As you read in my 20,000 Mile Check / Inspection blog, my brakes were at the end of their life. I spent the next few weeks trying to figure out what I wanted to do. I had a few options: 1.) Replace with factory brakes, OR 2.) Go one step further and get the same OEM size, but a more performance brake, OR 3.) Go all the way all to a full big brake kit. Each have pro’s and con’s. Direct factory replacement is fine for a stock Jeep, but I have larger tires and I carry more weight with off road gear and camping gear, running at max weight. Going to a bigger brake has its advantages as it has better stopping power, but to me a big downside is that to get replacement parts is not easy; you cannot get pads or rotors at a local auto store, you will have to go to an off road shop or mail order. Therefore, if you’re in a remote location (like you should be in a Jeep) which is not near a distribution center for an off road shop, you’re dead in the water or you need to carry a spare set. Also, these parts are far more expensive.
I knew that I didn’t want to go with a factory replacement, and not sure what big brake kit to get, I decided to go with Power Stop Brakes. These are slotted rotors which help with cooling and the pads are made of a better compound. In the event that I need to replace these, I can go to a local shop and get what they have in stock as I am not changing the caliper or caliper bracket. When I priced out getting a pad/rotor set from my local auto parts store, the Power Stop were just a few dollars more expensive from Amazon.
Since we are just replacing pads and rotors, this is a simple day job. We filmed this for YouTube so the process did take longer than normal, but it was a fun afternoon with Dee and TJ. Because Dee is the Expedition Team Mechanic, he had the honor of leading this install. TJ was the camera man. I was there to assist. The Jeep was the eye candy.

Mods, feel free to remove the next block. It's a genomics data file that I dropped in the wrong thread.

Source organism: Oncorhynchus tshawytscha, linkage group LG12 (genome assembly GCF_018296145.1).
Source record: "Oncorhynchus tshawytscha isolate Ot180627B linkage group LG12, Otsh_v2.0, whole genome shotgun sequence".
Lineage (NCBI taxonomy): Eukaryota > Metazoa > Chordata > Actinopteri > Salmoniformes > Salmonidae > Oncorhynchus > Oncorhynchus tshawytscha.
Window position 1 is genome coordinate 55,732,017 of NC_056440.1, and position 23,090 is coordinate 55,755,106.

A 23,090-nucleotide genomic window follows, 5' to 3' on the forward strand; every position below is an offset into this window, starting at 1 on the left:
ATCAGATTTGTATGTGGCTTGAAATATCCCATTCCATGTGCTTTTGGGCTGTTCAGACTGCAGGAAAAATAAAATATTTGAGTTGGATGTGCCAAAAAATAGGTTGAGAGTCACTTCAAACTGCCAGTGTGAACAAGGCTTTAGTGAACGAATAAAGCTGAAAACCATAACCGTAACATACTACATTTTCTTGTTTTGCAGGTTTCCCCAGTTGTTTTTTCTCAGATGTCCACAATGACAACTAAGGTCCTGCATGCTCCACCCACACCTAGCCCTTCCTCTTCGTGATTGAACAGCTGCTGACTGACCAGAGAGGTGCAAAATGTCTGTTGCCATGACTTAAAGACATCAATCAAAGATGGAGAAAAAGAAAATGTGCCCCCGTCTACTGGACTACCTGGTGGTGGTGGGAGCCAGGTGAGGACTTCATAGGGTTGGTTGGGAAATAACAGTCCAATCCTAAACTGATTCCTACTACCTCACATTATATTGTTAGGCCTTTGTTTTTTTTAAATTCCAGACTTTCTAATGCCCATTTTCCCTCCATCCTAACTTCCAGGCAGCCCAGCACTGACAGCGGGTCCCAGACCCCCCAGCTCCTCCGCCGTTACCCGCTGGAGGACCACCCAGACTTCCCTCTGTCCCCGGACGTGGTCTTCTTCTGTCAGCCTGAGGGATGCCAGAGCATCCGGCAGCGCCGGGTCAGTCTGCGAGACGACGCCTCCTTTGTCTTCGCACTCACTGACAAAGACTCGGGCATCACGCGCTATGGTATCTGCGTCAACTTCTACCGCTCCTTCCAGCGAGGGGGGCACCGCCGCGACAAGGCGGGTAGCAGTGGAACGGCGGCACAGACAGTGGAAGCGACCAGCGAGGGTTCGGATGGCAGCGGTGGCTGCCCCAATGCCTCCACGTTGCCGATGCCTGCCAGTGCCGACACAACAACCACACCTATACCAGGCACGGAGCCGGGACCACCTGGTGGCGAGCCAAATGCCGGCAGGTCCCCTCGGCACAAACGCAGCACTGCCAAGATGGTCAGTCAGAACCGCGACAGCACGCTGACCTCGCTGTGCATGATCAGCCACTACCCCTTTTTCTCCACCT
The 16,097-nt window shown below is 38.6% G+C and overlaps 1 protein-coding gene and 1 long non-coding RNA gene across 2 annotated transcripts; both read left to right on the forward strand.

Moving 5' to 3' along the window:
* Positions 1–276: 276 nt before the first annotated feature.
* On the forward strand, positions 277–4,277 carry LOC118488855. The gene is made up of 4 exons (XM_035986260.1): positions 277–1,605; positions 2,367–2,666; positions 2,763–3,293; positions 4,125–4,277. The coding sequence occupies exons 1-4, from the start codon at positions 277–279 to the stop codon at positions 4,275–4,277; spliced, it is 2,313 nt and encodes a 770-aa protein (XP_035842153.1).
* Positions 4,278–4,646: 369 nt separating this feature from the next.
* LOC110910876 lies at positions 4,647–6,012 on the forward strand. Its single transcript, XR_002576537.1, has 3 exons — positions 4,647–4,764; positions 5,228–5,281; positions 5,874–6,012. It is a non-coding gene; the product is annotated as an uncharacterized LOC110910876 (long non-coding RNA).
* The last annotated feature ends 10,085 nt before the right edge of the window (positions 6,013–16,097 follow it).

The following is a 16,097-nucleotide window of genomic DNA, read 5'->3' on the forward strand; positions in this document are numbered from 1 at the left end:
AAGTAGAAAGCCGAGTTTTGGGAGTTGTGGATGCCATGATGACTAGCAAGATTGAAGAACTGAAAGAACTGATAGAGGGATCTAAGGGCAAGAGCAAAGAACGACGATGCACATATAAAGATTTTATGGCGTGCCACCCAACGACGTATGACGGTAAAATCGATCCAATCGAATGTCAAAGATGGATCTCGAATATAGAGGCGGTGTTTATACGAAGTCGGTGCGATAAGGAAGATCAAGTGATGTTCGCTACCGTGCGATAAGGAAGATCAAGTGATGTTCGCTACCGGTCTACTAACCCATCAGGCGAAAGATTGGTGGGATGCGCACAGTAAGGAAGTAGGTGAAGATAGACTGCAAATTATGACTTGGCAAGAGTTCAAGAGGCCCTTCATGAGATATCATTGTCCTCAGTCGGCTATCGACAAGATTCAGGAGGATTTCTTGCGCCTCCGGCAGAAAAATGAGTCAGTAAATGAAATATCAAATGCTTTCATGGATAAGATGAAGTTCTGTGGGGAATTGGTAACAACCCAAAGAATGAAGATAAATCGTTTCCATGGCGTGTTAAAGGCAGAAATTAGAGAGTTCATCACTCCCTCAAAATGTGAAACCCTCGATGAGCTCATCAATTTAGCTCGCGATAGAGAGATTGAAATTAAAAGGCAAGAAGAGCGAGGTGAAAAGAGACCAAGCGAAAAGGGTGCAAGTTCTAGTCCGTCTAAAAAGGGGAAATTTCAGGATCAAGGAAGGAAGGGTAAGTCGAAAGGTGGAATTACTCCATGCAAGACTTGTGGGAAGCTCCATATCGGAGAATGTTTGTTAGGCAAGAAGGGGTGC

Before we began the replacement, I put the old brakes to the test for comparison by performing a few high speed stops. I used an iPhone app that uses GPS and “G” force. I will do the same test once the new brakes are broken in.
First we start out with jacking up the front of the jeep. We did the fronts first then the rear.
PRO TIP: Remember, when jacking up any vehicle, make sure you’re on a level spot and chock the the tires that are not getting jacked up. Use a properly weight rated jack stands, and make sure they are in good working order. Accidents can happen and when they do they can be deadly. Once the vehicle is jacked up, before you get under it, shake it a few times and make sure that it is secure. Do not leave a vehicle suspended in the air with a jack alone, use the jack stands, you can leave the jack holding some weight as added security.
These rotors are far “beefier” than the factory, and the slotted design adds ventilation to help keep them cool. The pads also look like they have serious stoping power!
The only issues that we had with this (good thing we did this on a Saturday) was the passenger rear caliper brake was seized and we could not get the caliper pins out to inspect and add grease. My local Jeep dealer had the part in stock and we were able to run over and get a new one. Also the passenger rear pad was completely falling apart, not sure how much longer that was going to last, but I am very happy that we are replacing them.
Power Stop has a very specific break-in period for these brakes. It is hard to find a location where you can meet the exact process, but we did the best in my neighborhood. The process is a few high speed stops, high speed to slow speed stops, and then driving around with no stops to get cool air over the pads and rotors. During this process you can smell the pads breaking in, it has a distinct clutch or subway brake smell. That only lasted while we were doing the break-in, and the next day I did not smell anything.